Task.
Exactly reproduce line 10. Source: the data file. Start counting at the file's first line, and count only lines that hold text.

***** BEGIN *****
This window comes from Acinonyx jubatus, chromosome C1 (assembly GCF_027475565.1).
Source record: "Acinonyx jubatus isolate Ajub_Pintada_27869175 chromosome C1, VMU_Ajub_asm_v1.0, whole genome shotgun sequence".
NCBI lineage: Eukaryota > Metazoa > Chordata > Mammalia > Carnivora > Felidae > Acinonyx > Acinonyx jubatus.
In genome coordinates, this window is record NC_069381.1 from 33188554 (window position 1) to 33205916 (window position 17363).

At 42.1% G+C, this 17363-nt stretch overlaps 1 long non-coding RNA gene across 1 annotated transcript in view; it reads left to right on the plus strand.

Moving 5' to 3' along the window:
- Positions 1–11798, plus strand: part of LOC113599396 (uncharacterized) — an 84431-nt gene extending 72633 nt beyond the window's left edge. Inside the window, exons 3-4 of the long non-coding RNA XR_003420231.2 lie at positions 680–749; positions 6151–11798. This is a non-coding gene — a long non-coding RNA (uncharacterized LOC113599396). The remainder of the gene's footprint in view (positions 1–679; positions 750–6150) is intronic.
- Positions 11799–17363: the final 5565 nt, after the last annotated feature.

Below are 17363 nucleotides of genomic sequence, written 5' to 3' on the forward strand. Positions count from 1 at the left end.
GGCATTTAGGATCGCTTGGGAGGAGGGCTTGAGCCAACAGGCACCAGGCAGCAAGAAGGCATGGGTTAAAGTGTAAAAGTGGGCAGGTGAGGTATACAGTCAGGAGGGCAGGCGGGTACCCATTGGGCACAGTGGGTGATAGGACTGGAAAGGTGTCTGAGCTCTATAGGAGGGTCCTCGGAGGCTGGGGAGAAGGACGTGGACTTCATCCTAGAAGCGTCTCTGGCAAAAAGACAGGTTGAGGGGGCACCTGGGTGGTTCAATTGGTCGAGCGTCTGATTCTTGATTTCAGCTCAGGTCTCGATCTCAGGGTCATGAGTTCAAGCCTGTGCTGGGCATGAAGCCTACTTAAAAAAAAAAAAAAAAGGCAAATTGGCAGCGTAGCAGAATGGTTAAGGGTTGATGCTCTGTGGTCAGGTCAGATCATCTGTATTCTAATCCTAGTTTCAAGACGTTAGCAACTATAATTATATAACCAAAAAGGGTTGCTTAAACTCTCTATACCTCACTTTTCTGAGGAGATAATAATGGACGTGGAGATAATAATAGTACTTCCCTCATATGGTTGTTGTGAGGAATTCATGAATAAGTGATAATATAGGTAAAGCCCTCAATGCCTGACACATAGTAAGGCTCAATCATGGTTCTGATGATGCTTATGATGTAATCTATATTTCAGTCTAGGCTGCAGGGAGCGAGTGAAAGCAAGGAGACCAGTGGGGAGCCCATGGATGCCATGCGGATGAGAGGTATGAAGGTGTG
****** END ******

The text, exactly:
GGCATTTAGGATCGCTTGGGAGGAGGGCTTGAGCCAACAGGCACCAGGCAGCAAGAAGGCATGGGTTAAAGTGTAAAAGTGGGCAGGTGAGGTATACAGTCAGGAGGGCAGGCGGGTACCCATTGGGCACAGTGGGTGATAGGACTGGAAAGGTGTCTGAGCTCTATAGGAGGGTCCTCGGAGGCTGGGGAGAAGGACGTGGACTTCATCCTAGAAGCGTCTCTGGCAAAAAGACAGGTTGAGGGGGCACCTGGGTGGTTCAATTGGTCGAGCGTCTGATTCTTGATTTCAGCTCAGGTCTCGATCTCAGGGTCATGAGTTCAAGCCTGTGCTGGGCATGAAGCCTACTTAAAAAAAAAAAAAAAAGGCAAATTGGCAGCGTAGCAGAATGGTTAAGGGTTGATGCTCTGTGGTCAGGTCAGATCATCTGTATTCTAATCCTAGTTTCAAGACGTTAGCAACTATAATTATATAACCAAAAAGGGTTGCTTAAACTCTCTATACCTCACTTTTCTGAGGAGATAATAATGGACGTGGAGATAATAATAGTACTTCCCTCATATGGTTGTTGTGAGGAATTCATGAATAAGTGATAATATAGGTAAAGCCCTCAATGCCTGACACATAGTAAGGCTCAATCATGGTTCTGATGATGCTTATGATGTAATCTATATTTCAGTCTAGGCTGCAGGGAGCGAGTGAAAGCAAGGAGACCAGTGGGGAGCCCATGGATGCCATGCGGATGAGAGGTATGAAGGTGTG